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SARS-CoV-2 Testing Service Preferences of Adults in the United States: Discrete Choice Experiment

Citation

Zimba, Rebecca; Kulkarni, Sarah Gorrell; Berry, Amanda; You, William; Mirzayi, Chloe; Westmoreland, Drew; Parcesepe, Angela M.; Waldron, Levi; Rane, Madhura; & Kochhar, Shivani, et al. (2020). SARS-CoV-2 Testing Service Preferences of Adults in the United States: Discrete Choice Experiment. JMIR Public Health and Surveillance, 6(4), e25546. PMCID: PMC7781587

Abstract

BACKGROUND: Ascertaining preferences for SARS-CoV-2 testing and incorporating findings into the design and implementation of strategies for delivering testing services may enhance testing uptake and engagement, a prerequisite to reducing onward transmission. OBJECTIVE: This study aims to determine important drivers of decisions to obtain a SARS-CoV-2 test in the context of increasing community transmission.
METHODS: We used a discrete choice experiment to assess preferences for SARS-CoV-2 test type, specimen type, testing venue, and results turnaround time. Participants (n=4793) from the US national longitudinal Communities, Households and SARS-CoV-2 Epidemiology (CHASING) COVID Cohort Study completed our online survey from July 30 to September 8, 2020. We estimated the relative importance of testing method attributes and part-worth utilities of attribute levels, and simulated the uptake of an optimized testing scenario relative to the current typical testing scenario of polymerase chain reaction (PCR) via nasopharyngeal swab in a provider's office or urgent care clinic with results in >5 days.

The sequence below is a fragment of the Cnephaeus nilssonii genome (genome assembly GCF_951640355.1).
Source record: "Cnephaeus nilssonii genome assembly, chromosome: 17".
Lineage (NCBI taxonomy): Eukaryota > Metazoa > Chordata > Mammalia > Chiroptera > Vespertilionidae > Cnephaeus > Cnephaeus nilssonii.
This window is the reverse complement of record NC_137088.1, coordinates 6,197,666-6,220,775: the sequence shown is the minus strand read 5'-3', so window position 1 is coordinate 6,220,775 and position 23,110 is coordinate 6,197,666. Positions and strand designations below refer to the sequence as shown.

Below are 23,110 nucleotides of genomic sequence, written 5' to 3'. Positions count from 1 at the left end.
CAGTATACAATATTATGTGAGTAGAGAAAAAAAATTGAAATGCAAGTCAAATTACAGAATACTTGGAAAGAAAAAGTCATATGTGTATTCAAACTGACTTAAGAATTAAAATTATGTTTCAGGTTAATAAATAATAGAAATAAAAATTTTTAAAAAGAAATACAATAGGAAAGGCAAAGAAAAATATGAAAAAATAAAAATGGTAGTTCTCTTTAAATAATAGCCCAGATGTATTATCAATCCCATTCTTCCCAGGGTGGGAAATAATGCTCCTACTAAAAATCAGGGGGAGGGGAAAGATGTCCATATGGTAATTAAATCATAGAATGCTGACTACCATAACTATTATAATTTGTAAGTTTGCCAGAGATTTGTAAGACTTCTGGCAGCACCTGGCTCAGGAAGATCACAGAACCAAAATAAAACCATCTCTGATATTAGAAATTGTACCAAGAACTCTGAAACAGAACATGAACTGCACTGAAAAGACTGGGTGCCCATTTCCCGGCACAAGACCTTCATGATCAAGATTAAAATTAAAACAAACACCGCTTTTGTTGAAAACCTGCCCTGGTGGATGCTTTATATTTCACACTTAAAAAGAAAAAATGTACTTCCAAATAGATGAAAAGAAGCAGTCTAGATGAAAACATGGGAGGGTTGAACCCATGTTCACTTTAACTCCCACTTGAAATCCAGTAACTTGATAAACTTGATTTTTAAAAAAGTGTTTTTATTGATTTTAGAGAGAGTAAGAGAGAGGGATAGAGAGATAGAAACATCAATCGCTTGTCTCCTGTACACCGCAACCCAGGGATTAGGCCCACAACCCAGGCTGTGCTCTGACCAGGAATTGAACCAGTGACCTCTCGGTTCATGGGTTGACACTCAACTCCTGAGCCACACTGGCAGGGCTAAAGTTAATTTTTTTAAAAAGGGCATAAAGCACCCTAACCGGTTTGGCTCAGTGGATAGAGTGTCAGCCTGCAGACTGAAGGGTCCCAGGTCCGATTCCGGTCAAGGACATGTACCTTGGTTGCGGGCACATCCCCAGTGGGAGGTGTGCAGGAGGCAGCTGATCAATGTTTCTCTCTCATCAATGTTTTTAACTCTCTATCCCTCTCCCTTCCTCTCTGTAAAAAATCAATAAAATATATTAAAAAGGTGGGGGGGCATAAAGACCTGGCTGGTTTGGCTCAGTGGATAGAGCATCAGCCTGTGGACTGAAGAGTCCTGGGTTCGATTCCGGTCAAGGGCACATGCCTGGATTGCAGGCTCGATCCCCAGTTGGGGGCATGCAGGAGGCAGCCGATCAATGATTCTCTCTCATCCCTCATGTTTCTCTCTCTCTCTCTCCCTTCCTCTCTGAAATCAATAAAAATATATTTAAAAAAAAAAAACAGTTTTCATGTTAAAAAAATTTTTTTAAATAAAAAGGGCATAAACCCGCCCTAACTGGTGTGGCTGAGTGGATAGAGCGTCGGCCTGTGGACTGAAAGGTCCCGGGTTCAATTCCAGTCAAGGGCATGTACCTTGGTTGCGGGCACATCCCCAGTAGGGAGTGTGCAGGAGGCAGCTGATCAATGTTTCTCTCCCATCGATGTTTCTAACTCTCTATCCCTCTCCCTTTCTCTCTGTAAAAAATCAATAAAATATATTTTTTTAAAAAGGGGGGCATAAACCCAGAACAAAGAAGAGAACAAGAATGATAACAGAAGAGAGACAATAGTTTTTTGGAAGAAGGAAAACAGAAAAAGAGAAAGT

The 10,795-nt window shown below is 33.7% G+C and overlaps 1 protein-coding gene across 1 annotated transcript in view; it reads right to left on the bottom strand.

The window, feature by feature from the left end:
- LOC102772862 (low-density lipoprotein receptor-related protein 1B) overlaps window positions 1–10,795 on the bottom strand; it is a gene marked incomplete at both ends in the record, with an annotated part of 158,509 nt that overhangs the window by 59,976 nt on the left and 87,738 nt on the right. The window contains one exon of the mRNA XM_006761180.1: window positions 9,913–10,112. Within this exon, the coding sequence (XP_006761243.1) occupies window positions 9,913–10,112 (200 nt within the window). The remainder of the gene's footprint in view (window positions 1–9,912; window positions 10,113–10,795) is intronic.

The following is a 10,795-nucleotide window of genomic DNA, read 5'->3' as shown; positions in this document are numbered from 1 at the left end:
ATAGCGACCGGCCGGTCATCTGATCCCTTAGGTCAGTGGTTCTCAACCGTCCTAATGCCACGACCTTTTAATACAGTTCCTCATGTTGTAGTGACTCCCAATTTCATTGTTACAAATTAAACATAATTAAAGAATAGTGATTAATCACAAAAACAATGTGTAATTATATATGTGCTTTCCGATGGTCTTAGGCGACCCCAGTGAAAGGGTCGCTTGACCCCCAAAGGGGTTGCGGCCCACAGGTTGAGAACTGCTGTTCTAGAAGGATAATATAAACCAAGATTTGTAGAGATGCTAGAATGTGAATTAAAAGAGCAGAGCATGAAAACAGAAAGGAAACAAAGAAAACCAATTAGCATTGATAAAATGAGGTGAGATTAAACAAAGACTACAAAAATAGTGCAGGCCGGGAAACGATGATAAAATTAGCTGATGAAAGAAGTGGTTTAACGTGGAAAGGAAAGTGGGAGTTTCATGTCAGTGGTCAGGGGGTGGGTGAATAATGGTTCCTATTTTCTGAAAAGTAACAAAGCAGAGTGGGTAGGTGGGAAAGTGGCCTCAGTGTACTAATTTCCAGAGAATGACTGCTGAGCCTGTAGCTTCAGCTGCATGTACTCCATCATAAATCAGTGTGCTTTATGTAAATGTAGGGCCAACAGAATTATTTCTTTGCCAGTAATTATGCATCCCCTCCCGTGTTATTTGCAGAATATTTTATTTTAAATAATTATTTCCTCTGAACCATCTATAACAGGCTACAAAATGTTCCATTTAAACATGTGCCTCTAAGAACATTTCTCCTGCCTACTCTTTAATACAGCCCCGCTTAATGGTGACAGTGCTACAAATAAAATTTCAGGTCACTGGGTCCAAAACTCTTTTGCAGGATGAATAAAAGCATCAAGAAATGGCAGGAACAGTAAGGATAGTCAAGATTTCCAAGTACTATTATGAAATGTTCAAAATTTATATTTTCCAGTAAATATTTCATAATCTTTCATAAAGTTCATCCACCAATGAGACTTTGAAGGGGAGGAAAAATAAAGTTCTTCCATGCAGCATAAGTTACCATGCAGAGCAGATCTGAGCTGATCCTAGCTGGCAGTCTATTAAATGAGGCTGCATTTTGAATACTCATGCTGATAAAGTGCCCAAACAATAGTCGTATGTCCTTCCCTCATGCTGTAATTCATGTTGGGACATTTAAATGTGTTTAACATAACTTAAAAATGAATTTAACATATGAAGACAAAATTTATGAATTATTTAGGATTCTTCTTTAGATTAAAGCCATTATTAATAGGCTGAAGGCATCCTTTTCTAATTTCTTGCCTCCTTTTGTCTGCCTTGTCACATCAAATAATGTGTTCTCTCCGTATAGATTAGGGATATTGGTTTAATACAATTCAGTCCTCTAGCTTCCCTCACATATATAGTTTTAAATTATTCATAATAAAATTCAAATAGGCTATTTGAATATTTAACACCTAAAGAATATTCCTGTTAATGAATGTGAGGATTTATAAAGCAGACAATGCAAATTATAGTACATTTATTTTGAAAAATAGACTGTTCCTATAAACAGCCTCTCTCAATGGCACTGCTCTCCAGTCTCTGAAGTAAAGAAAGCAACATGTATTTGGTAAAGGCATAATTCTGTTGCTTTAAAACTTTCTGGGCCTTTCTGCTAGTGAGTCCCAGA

RESULTS: Test result turnaround time had the highest relative importance (30.4%), followed by test type (28.3%), specimen type (26.2%), and venue (15.0%). In simulations, immediate or same-day test results, both PCR and serology, or oral specimens substantially increased testing uptake over the current typical testing option. Simulated uptake of a hypothetical testing scenario of PCR and serology via a saliva sample at a pharmacy with same-day results was 97.7%, compared to 0.6% for the current typical testing scenario, with 1.8% opting for no test.
CONCLUSIONS: Testing strategies that offer both PCR and serology with noninvasive methods and rapid turnaround time would likely have the most uptake and engagement among residents in communities with increasing community transmission of SARS-CoV-2.

URL

http://dx.doi.org/10.2196/25546

Reference Type

Journal Article

Article Type

Regular

Year Published

2020

Journal Title

JMIR Public Health and Surveillance

Author(s)

Zimba, Rebecca
Kulkarni, Sarah Gorrell
Berry, Amanda
You, William
Mirzayi, Chloe
Westmoreland, Drew
Parcesepe, Angela M.
Waldron, Levi
Rane, Madhura
Kochhar, Shivani
Robertson, McKaylee
Maroko, Andrew
Grov, Christian
Nash, Denis

PMCID

PMC7781587

Data Set/Study

US national longitudinal Communities, Households and SARS-CoV-2 Epidemiology (CHASING) COVID Cohort Study

Continent/Country

United States of America

State

Nonspecific